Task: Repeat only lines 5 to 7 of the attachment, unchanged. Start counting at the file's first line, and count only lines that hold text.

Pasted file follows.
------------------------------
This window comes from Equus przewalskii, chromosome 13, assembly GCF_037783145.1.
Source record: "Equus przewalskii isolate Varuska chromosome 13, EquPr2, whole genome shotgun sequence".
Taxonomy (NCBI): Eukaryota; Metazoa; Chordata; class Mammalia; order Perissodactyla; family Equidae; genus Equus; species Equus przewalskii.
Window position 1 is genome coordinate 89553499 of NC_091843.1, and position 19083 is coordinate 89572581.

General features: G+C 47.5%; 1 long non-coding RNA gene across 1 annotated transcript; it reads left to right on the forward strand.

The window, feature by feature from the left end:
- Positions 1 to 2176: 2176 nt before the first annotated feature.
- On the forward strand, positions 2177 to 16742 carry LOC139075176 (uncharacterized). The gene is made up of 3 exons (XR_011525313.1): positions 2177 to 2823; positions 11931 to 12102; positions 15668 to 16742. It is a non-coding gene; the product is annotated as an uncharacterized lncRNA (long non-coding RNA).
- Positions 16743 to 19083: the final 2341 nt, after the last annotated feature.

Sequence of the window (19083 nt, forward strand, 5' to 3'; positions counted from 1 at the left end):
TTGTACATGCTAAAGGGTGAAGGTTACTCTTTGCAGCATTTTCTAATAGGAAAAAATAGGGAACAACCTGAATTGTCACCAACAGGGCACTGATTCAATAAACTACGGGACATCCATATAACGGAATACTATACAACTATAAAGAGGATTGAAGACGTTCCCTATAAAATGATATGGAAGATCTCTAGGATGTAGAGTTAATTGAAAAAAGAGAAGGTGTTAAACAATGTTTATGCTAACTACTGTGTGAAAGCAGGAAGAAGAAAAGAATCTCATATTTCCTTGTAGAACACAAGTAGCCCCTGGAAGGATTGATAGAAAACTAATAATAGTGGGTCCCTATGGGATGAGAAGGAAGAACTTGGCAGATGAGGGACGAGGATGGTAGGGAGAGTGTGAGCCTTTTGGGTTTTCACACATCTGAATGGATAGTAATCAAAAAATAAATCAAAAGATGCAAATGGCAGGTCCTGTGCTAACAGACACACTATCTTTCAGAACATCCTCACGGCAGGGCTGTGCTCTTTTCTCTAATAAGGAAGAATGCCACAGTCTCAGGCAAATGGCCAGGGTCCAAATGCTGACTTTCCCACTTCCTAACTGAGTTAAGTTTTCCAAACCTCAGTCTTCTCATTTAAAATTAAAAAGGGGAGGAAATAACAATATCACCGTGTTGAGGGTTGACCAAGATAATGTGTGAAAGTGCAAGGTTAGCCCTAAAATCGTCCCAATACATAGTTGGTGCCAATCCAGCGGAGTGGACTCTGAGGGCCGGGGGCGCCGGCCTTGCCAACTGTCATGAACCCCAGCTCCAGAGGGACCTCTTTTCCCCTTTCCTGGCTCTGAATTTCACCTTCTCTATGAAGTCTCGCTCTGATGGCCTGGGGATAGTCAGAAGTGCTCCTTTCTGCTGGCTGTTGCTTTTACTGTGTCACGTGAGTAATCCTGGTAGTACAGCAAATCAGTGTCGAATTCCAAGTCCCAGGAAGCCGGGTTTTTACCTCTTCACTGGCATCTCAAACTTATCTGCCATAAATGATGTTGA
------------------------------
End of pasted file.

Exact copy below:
General features: G+C 47.5%; 1 long non-coding RNA gene across 1 annotated transcript; it reads left to right on the forward strand.

The window, feature by feature from the left end:
- Positions 1 to 2176: 2176 nt before the first annotated feature.